We present a systems biology model of the regulatory network of Populus leaves. The network is reverse-engineered from promoter information and expression profiles of leaf-specific genes measured over a large set of conditions related to stress and developmental. The network model incorporates interactions between regulators, such as synergistic and competitive relationships, by evaluating increasingly more complex regulatory mechanisms, and is therefore able to identify new regulators of leaf development not found by traditional genomics methods based on pair-wise expression similarity. The approach is shown to explain available gene function information and to provide robust prediction of expression levels in new data. We also use the predictive capability of the model to identify condition-specific regulation as well as conserved regulation between Populus and Arabidopsis.
We outline a computationally inferred model of the regulatory network of Populus leaves, and show how treating genes as interacting, rather than individual, entities identifies new regulators compared to traditional genomics analysis. Although systems biology models should be used with care considering the complexity of regulatory programs and the limitations of current genomics data, methods describing interactions can provide hypotheses about the underlying cause of emergent properties and are needed if we are to identify target genes other than those constituting the "low hanging fruit" of genomic analysis.
Short RNAs, and in particular microRNAs, are important regulators of gene expression both within defined regulatory pathways and at the epigenetic scale. We investigated the short RNA (sRNA) population (18-24 nt) of the transcriptome of green leaves from the sequenced Populus trichocarpa using a concatenation strategy in combination with 454 sequencing.
The most abundant size class of sRNAs were 24 nt. Long Terminal Repeats were particularly associated with 24 nt sRNAs. Additionally, some repetitive elements were associated with 22 nt sRNAs. We identified an sRNA hot-spot on chromosome 19, overlapping a region containing both the proposed sex-determining locus and a major cluster of NBS-LRR genes. A number of phased siRNA loci were identified, a subset of which are predicted to target PPR and NBS-LRR disease resistance genes, classes of genes that have been significantly expanded in Populus. Additional loci enriched for sRNA production were identified and characterised. We identified 15 novel predicted microRNAs (miRNAs), including miRNA*sequences, and identified a novel locus that may encode a dual miRNA or a miRNA and short interfering RNAs (siRNAs).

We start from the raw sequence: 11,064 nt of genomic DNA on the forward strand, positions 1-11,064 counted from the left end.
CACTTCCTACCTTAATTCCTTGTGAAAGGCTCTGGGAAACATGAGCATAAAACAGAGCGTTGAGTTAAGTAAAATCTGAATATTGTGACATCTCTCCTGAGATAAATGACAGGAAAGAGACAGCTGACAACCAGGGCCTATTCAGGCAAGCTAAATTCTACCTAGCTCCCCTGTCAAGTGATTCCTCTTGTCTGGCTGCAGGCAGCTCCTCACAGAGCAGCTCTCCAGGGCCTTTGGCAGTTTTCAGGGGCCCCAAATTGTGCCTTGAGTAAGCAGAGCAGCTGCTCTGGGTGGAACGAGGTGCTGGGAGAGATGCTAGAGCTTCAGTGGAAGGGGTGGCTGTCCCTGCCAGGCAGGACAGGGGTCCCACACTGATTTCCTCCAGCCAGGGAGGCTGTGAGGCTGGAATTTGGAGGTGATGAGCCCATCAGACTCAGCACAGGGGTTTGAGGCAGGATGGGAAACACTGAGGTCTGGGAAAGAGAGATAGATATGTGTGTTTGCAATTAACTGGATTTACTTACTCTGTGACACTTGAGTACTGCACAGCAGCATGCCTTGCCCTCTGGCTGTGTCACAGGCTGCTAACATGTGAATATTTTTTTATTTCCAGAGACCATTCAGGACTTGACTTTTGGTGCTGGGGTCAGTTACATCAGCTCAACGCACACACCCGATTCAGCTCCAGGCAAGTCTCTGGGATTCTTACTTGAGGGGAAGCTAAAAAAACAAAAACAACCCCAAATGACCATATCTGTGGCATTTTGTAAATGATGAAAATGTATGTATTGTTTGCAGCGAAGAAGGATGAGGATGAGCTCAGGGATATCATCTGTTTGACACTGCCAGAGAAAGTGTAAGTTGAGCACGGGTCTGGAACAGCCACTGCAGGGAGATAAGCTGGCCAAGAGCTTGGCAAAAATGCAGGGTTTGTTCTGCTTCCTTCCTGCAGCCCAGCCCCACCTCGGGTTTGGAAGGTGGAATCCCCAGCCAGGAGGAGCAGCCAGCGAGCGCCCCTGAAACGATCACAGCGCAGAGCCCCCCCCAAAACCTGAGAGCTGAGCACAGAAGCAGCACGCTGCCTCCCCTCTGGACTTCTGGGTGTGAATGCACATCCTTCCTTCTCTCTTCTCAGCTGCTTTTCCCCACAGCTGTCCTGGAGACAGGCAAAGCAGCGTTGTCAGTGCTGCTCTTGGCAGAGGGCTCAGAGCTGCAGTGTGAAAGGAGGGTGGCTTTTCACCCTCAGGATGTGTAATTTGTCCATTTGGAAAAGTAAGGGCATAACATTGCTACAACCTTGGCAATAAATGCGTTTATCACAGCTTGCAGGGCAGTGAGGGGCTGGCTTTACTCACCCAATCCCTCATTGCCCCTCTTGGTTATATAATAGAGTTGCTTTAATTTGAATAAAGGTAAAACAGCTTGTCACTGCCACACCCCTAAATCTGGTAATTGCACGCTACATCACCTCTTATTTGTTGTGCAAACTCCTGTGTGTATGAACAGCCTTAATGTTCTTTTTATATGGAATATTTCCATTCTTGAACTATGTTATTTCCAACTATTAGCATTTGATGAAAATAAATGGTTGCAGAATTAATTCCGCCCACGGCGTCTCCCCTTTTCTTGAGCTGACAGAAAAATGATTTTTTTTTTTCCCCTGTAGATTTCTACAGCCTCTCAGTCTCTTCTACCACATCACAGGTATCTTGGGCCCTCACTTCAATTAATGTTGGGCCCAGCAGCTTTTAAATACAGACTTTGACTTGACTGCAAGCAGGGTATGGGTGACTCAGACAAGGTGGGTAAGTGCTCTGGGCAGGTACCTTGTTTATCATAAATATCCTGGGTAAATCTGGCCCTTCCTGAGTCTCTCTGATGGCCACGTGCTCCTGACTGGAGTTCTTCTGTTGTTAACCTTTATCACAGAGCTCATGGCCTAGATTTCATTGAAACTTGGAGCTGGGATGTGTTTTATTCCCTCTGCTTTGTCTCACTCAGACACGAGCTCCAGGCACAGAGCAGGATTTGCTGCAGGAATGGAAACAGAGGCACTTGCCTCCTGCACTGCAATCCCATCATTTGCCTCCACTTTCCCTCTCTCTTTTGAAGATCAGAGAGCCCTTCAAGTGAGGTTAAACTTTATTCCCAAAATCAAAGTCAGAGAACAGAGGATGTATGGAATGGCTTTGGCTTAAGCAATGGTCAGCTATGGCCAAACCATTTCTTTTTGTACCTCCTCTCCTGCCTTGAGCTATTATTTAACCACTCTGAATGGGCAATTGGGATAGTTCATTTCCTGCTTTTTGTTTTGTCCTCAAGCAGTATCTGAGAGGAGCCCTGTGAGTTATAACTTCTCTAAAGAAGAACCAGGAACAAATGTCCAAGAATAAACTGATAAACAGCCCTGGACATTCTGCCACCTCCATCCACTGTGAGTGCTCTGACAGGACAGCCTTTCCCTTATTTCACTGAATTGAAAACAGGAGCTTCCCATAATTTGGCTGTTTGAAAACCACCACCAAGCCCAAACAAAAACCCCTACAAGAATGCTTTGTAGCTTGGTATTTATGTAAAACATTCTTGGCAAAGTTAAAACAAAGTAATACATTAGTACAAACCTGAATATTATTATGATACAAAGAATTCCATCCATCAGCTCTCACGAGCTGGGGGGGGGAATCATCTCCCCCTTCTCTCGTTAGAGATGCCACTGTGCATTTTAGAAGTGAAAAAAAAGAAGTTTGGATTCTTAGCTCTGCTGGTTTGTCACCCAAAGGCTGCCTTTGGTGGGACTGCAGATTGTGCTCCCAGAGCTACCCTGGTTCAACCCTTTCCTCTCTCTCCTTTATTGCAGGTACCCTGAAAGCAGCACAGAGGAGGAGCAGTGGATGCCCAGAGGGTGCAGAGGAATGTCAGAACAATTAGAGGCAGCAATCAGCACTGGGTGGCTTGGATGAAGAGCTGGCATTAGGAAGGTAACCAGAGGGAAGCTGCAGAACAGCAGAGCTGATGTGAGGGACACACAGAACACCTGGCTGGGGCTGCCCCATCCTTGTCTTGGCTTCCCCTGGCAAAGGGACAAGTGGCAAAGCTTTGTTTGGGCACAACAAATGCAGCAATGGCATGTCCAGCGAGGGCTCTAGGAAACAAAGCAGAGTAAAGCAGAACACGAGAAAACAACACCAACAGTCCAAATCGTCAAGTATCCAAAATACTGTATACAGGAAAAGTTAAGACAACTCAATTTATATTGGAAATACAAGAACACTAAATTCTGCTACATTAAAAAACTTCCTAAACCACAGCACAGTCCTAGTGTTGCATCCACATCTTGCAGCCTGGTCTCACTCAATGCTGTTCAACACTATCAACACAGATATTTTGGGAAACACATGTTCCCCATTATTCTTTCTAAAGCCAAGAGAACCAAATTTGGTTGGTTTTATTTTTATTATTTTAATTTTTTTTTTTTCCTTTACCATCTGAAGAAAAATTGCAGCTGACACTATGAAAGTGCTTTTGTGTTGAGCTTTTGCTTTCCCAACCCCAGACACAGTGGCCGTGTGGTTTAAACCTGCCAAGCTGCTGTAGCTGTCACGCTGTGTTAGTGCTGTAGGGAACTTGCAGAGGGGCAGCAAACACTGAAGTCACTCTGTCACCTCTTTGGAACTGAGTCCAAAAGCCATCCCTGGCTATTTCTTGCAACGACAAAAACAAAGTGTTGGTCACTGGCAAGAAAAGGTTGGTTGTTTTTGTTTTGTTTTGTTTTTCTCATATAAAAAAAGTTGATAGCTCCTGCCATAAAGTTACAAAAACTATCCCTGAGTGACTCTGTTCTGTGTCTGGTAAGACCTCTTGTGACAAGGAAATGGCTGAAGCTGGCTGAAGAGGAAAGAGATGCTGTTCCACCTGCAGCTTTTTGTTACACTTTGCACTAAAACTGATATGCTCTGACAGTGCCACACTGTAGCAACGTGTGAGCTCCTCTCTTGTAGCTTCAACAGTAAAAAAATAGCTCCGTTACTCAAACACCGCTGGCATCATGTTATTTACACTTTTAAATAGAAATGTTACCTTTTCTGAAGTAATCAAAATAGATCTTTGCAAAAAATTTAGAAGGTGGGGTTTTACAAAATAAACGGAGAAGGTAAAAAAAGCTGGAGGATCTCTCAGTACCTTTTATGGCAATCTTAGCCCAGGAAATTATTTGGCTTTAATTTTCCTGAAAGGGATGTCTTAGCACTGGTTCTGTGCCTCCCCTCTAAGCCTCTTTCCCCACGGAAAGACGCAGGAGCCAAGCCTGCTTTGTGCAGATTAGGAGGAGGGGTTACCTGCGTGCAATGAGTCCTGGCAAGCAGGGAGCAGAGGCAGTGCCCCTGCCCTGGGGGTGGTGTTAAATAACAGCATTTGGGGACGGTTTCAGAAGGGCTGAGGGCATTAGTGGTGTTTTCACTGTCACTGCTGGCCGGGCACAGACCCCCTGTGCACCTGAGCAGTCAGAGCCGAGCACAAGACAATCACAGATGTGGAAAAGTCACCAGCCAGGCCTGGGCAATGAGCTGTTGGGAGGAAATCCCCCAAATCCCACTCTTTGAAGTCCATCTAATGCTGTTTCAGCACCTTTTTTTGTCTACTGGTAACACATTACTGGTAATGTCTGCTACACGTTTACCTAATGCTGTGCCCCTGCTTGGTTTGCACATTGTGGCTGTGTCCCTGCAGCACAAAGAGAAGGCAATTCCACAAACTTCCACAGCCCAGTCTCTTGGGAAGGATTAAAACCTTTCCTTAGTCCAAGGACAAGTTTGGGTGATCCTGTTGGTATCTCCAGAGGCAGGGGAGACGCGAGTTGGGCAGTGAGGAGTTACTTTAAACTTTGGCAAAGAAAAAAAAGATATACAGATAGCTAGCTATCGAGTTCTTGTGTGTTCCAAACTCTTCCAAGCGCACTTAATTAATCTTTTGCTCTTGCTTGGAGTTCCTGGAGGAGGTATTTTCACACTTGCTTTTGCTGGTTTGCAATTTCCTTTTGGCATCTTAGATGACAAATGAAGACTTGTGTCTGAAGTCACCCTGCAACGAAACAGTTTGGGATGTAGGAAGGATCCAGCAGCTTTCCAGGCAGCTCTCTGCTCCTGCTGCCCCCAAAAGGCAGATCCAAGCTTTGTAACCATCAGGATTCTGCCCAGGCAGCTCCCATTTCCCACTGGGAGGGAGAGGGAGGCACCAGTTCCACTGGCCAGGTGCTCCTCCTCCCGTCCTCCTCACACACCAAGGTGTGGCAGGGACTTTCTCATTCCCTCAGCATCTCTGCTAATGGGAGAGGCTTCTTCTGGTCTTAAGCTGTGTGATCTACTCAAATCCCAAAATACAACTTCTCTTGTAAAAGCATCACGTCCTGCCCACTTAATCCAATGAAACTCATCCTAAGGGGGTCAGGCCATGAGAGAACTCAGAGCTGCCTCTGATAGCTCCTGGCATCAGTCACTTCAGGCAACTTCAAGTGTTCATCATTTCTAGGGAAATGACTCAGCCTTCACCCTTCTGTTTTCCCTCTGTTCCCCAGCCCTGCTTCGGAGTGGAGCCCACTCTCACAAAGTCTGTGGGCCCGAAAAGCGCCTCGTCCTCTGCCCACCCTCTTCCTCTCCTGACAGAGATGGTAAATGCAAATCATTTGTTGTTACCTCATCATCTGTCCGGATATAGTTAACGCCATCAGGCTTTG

The short RNA population of P. trichocarpa is at least as complex as that of Arabidopsis thaliana. We provide a first genome-wide view of short RNA production for P. trichocarpa and identify new, non-conserved miRNAs.
Plant performance is affected by the level of expression of PsbS, a key photoprotective protein involved in the process of feedback de-excitation (FDE), or the qE component of non-photochemical quenching, NPQ.
In studies presented here, under constant laboratory conditions the metabolite profiles of leaves of wild-type Arabidopsis thaliana and plants lacking or overexpressing PsbS were very similar, but under natural conditions their differences in levels of PsbS expression were associated with major changes in metabolite profiles. Some carbohydrates and amino acids differed ten-fold in abundance between PsbS-lacking mutants and over-expressers, with wild-type plants having intermediate amounts, showing that a metabolic shift had occurred. The transcriptomes of the genotypes also varied under field conditions, and the genes induced in plants lacking PsbS were similar to those reportedly induced in plants exposed to ozone stress or treated with methyl jasmonate (MeJA). Genes involved in the biosynthesis of JA were up-regulated, and enzymes involved in this pathway accumulated. JA levels in the undamaged leaves of field-grown plants did not differ between wild-type and PsbS-lacking mutants, but they were higher in the mutants when they were exposed to herbivory.
These findings suggest that lack of FDE results in increased photooxidative stress in the chloroplasts of Arabidopsis plants grown in the field, which elicits a response at the transcriptome level, causing a redirection of metabolism from growth towards defence that resembles a MeJA/JA response.
We have made use of publicly available gene expression data to identify transcription factors and transcriptional modules (regulons) associated with leaf development in Populus. Different tissue types were compared to identify genes informative in the discrimination of leaf and non-leaf tissues. Transcriptional modules within this set of genes were identified in a much wider set of microarray data collected from leaves in a number of developmental, biotic, abiotic and transgenic experiments.
Transcription factors that were over represented in leaf EST libraries and that were useful for discriminating leaves from other tissues were identified, revealing that the C2C2-YABBY, CCAAT-HAP3 and 5, MYB, and ZF-HD families are particularly important in leaves. The expression of transcriptional modules and transcription factors was examined across a number of experiments to select those that were particularly active during the early stages of leaf development. Two transcription factors were found to collocate to previously published Quantitative Trait Loci (QTL) for leaf length. We also found that miRNA family 396 may be important in the control of leaf development, with three members of the family collocating with clusters of leaf development QTL.